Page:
Dutch winger Vicente Besuijen took the acclaim after putting Aberdeen ahead in front of the away fans after 34 minutes. An earlier goal from Christian Ramirez was wrongly ruled out for offside.
Just like last week, however, the visitors could not hold on to their lead. The implications aren’t quite so serious on this occasion. Although Motherwell finished the stronger team, Aberdeen, urged on by their new manager Jim Goodwin, held on for a point.
Goodwin looked instantly at home in his snug AFC regulation gilet. Such has been the swiftness of his appointment it did seem initially surreal to see him marshalling his troops. After all, St Mirren were playing elsewhere.
His new status as Aberdeen manager will have sunk in by next weekend when his coronation is ratified by Sir Alex Ferguson no less at the home clash with Dundee United. Ferguson is in town to unveil his own statue outside Pittodrie. Goodwin's arrival is cause for a double celebration and this result at least confirms Aberdeen are going in the right direction – from ninth to eighth.
The clock was ticking towards 5pm when referee Nick Walsh finally blew his whistle at the end. A crunching tackle by Jonny Hayes on Mark O'Hara after the whistle had gone for an earlier foul held up play for several minutes. It was another bruising encounter between these teams. Kevin van Veen, arm hanging limply by his side following an earlier incident, hit the post with the last kick of the half from the subsequent free-kick.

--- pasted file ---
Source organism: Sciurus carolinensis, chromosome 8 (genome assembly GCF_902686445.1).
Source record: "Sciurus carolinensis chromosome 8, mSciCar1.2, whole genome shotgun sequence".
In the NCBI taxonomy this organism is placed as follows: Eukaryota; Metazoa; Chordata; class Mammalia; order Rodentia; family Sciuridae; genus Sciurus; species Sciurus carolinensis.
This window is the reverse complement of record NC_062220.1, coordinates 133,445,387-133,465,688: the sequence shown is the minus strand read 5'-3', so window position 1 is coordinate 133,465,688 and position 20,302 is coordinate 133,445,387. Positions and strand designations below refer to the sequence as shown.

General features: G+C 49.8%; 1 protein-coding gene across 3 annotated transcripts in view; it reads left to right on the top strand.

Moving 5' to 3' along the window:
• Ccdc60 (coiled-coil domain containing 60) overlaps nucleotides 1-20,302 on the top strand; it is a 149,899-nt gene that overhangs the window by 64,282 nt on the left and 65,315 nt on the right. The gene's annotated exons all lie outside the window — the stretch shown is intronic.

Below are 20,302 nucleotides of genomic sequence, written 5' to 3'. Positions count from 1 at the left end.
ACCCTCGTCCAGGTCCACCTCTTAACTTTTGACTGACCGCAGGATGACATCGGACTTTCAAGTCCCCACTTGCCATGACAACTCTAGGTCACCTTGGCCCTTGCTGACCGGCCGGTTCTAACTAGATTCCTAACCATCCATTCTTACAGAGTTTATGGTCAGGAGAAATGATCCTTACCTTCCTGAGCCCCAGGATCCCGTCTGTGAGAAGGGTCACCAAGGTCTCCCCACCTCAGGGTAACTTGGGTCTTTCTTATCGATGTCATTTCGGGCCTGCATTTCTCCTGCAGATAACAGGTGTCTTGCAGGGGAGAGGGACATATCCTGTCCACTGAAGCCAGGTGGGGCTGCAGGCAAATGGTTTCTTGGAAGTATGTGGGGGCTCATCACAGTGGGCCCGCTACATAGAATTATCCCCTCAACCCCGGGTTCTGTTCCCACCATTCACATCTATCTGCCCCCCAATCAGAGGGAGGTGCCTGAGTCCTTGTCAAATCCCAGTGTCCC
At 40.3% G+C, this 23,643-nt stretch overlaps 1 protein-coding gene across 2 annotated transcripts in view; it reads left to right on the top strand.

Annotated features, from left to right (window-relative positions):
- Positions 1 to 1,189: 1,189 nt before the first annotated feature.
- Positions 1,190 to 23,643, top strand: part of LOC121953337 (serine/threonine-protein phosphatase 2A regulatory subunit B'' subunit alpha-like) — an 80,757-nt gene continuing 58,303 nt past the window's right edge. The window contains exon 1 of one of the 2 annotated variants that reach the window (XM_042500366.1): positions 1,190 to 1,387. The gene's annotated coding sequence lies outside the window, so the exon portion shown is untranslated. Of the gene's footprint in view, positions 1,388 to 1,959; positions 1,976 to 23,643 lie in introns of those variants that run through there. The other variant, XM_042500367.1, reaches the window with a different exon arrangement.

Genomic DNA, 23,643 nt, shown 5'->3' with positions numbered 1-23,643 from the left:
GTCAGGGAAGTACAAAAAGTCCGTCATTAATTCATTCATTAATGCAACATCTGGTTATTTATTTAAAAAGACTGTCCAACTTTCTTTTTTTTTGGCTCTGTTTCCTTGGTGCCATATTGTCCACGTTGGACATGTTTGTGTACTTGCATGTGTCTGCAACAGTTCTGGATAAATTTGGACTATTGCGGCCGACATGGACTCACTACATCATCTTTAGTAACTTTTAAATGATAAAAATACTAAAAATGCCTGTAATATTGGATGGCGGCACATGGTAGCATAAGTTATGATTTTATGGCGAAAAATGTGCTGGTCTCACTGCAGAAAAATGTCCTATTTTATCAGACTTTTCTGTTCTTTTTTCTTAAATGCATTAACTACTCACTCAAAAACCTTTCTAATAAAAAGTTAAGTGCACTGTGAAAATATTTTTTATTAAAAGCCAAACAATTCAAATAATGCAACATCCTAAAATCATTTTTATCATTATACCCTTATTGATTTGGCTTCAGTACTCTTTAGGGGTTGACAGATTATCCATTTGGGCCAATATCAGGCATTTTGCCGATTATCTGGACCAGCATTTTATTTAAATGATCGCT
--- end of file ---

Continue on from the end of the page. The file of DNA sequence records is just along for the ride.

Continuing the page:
The draw was an acceptable outcome in the opinion of the 838 travelling Aberdeen supporters. They applauded rather than jeered as the players left the pitch at the end. Motherwell had taken the precaution of housing them in the top tier of the away stand on this occasion.
What a difference a week makes. Or, more accurately, what a difference having the benefit of a new manager bounce makes. Whether this is maintained remains to be seen. But this was a promising start for Goodwin, who only met his new players for the first time in the team hotel on Friday night. He was hands on right from the start and helped warm the players up.
There were so many fascinating strands to this re-match so soon after the pulsating and often bad-tempered Scottish Cup clash that proved Stephen Glass' undoing.
Van Veen later accused the Aberdeen centre-halves of waging an orchestrated attack on him on and off the ball. He was particularly scathing about former Motherwell skipper Declan Gallagher.
The pair’s interactions were heavily scrutinised here. While Van Veen spent most of the match in pain, it was nothing to do with Gallagher - or anyone else.
The striker hurt his shoulder in a 50-50 challenge with goalkeeper Joe Lewis inside the first 20 minutes. Incredibly, he struggled on. Against anyone else, he might have been replaced right away. But this was Aberdeen.
Van Veen has already scored four times against them this season. And lo and behold, even while operating at around 50 per cent capacity, he had a major say in the outcome.
His close-range shot after 68 minutes was blocked by Lewis and O’Hara was on hand to tuck in the rebound. Van Veen had bravely managed to hold off Gallagher and celebrated his part in the equaliser by lifting one arm – his left one, obviously – in salute.